Berlin Biennale curator Gabi Ngcobo gets organised

“I’m curious as to what I can effect, being someone who is interested in how institutions work," Ngcobo says.

“I’m curious as to what I can effect, being someone who is interested in how institutions work," Ngcobo says.

The recent appointment of Gabi Ngcobo as the curator of the upcoming 10th Berlin Biennale should come as no surprise to those who have paid attention to her trajectory.

The announcement coincided with her involvement in the 32nd São Paulo Biennial, curated by Jochen Volz, who she says called her up one day with the invitation to collaborate. The biennial got off to an eventful start, opening just days after the impeachment of Brazil’s president Dilma Rousseff and witnessing anti-government protests by the artist collective Opavivará.

The protests dominated the biennial’s preview and press conference, with an Opavivará-led group donning black and white T-shirts with the message Fora Temer (Get Out Temer), directed at the new president, Michel Temer. The same message was also affixed to the pavilion’s third floor internal wall.

“Volz was someone that I had never met before but he had heard of the work that we did at the Centre for Historical Reenactment [CHR],” says Ngcobo. “When I came back from Bard College [where she did her masters at the Centre for Curatorial Studies] I started and cofounded the CHR, which became this experimental platform to think about institutional platforms and the idea that sometimes we need to stop and let them die and maybe that is not such a tragic thing.

“With CHR, I developed a way of thinking about curatorial practice that became visible in many parts of the world, not just Europe and America, but I got invitations to Dakar, Cairo, and all of a sudden you realise that by creating these other parts, you not only contribute to the history of curatorial practice but also develop other forms of curating.”

“Contribute” is a word Ngcobo uses with reservation, for it implies that “someone is holding this thing in place and we are putting something in it, but really, we are part of this global discussion”.

Ngcobo says her approach to the curatorial practice is “one where it can reflect our lives and the problems that people deal with in the world as authentically as it would appear were one watching it unfold through a window.’’

“The art education I received at the time … I went to an Indian university so we got introduced to Indian philosophies and so on but it was still very much Eurocentric, so the unlearning process always begins after the learning process, because some things are not applicable to your community, so you have to find a new language of speaking to our concerns through art.”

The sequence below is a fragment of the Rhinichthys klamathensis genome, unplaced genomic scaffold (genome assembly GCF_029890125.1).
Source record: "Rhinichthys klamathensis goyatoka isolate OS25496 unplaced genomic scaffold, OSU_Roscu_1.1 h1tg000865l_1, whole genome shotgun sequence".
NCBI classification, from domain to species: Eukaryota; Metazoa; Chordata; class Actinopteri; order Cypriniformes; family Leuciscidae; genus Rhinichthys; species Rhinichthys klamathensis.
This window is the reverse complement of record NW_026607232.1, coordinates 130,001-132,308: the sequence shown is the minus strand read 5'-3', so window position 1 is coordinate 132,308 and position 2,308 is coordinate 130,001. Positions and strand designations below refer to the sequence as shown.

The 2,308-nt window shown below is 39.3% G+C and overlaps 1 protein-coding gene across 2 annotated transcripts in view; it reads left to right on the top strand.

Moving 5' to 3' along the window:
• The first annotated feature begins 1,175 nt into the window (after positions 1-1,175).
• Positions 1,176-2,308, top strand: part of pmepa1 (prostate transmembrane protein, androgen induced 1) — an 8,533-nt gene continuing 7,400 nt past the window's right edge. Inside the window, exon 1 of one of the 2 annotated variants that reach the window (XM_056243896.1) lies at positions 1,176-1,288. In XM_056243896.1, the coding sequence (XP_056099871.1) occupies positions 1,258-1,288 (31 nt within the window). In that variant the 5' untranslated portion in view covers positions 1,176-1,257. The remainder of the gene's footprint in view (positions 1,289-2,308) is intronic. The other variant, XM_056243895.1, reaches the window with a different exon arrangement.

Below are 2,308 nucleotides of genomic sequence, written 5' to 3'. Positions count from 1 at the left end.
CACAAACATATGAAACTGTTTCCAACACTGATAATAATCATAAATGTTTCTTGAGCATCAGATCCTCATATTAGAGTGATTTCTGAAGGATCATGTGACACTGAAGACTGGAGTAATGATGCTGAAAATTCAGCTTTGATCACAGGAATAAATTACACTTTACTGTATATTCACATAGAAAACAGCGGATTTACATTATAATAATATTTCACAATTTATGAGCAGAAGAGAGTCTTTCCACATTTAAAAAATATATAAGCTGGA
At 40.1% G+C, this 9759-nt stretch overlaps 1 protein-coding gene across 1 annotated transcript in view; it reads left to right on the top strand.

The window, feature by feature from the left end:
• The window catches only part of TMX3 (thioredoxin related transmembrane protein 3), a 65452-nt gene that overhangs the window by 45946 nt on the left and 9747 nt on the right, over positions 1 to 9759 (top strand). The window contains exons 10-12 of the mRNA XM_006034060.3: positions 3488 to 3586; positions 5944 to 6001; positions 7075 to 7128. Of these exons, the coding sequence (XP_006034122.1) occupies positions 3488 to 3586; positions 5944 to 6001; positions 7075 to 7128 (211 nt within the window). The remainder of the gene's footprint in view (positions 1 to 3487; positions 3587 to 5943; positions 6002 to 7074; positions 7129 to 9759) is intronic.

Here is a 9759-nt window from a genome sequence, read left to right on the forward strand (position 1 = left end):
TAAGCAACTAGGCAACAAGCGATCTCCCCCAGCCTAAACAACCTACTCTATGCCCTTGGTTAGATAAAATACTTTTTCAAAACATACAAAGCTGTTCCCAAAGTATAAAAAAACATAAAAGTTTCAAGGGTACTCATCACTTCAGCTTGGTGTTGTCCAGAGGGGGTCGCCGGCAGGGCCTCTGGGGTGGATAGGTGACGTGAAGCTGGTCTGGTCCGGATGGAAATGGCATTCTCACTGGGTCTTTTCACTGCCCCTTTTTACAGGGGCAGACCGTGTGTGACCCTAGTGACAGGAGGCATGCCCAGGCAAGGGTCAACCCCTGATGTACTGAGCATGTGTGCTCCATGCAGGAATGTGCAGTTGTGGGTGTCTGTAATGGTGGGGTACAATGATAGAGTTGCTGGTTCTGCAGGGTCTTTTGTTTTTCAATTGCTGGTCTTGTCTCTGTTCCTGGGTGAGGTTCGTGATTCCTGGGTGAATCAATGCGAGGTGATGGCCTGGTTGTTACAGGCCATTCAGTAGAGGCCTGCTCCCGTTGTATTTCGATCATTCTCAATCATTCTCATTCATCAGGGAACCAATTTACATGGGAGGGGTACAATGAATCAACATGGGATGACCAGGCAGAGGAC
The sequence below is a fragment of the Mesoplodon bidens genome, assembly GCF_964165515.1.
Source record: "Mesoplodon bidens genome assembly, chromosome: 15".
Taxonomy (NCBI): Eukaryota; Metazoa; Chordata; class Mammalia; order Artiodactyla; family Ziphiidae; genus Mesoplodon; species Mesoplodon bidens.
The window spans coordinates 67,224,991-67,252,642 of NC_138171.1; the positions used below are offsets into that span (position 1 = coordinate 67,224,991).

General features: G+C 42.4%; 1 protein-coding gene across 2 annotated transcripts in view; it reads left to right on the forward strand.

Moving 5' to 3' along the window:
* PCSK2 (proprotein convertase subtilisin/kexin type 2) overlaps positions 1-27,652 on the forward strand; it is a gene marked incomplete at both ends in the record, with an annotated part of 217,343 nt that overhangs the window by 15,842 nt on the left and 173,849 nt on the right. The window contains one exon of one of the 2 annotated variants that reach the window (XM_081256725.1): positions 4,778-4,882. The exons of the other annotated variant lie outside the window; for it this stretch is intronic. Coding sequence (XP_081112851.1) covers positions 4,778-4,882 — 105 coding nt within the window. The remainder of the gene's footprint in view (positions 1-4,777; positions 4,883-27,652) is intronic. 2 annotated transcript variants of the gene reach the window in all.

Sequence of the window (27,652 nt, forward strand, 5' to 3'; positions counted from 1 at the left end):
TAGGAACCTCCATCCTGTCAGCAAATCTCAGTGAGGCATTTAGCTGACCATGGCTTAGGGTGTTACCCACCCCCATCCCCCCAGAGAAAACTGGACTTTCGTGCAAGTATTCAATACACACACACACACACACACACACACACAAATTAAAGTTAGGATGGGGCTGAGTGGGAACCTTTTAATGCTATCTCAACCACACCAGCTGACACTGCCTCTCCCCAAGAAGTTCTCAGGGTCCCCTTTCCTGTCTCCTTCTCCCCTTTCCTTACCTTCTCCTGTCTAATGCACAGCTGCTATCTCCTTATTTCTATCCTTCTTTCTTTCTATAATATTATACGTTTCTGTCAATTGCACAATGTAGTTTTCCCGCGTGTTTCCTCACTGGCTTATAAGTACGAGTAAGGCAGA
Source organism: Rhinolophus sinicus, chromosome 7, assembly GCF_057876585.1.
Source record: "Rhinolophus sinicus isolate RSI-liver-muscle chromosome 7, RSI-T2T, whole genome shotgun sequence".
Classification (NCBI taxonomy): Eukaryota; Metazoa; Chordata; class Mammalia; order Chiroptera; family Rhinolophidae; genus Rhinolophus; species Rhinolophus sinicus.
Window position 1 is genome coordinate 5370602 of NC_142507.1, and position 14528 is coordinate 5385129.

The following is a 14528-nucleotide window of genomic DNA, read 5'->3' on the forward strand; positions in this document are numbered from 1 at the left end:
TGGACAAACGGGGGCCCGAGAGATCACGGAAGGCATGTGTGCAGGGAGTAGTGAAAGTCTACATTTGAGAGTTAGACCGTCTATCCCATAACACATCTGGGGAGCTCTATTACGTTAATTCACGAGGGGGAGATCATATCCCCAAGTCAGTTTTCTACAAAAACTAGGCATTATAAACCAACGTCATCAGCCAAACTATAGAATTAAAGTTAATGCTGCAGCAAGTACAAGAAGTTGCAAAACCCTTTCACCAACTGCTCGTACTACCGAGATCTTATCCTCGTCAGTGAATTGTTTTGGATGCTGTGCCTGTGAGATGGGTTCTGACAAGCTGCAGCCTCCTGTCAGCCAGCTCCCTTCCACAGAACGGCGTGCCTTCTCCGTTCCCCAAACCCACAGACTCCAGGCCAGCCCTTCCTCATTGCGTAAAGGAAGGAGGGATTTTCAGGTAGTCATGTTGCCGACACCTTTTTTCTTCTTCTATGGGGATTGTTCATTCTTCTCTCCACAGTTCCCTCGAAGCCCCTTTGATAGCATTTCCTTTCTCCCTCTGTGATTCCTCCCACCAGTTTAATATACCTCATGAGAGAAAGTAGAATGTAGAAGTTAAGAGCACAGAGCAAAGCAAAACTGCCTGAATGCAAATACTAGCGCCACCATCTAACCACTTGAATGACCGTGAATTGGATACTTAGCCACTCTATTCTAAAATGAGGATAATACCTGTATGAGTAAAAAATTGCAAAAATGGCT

To an extent, she says she has been able to do that at the biennial, which has an extended public programme and saw the participation of writers such as Binyavanga Wainaina, sound artist Sinethemba Twalo and a story on the notion of black guilt, which revolves around Zimbabwean artist Kudzanai Chiurai.

Summarising her experience of São Paulo, where she has been based since March, Ngcobo says: “I didn’t come to São Paulo with a list of names; I came with an open attitude.”

The Durban-born Ngcobo has always sought the company and galvanising spirit of other artists. A key example is the establishment of 3rd Eye Vision in the early 2000s, a collective of Durban-based artists and curators that included the likes of Khwezi Gule, Thando Mama, Zamani Makhanya and others. “It really began with 3rd Eye Vision in Durban,” she says. “As a collective, it made us visible and some people sort of moved on to to do curatorial work.” 

Having studied art at the University of Durban-Westville, Ngcobo says the school was not part of the network that could help young artists enter the mainstream, so a lot of these efforts into organising were a way of getting to know the artists.

With the Johannesburg-based contemporary collaborative space Nothing Gets Organised, which she cofounded with artists Dineo Seshee Bopape and curator Twalo, Ngcobo is proud of how it has become an open space for a new generation of South African artists.

The first time she went to Berlin was in 2008 as part of the second instalment of a young curators’ programme that ran alongside the biennale.

After her studies at Bard, Ngcobo says she has frequented Berlin at least once or twice a year, be it for conferences, talks or workshops. “Since 2014, I’ve spent maybe three months in Berlin, working on a project for the 8th Berlin Biennale as the Centre for Historical Reenactments. I feel like I know the institution and the people working in it, but that was obviously on a different level to now.

“I’m curious as to what I can effect, being someone who is interested in how institutions work. It is still early to speak about the structure [of the team I want to assemble], but I am interested in collaboration and having conversation partners. What they will bring to the project is also dependent on the budgets.”

Kwanele Sosibo

Kwanele Sosibo

Kwanele Sosibo studied journalism at Durban's ML Sultan Technikon before working at Independent Newspapers from 2000 to 2003. In 2005, he joined the Mail & Guardian's internship programme and later worked as a reporter at the paper between 2006 and 2008, before working as a researcher. He was the inaugural Eugene Saldanha Fellow in 2011. Read more from Kwanele Sosibo

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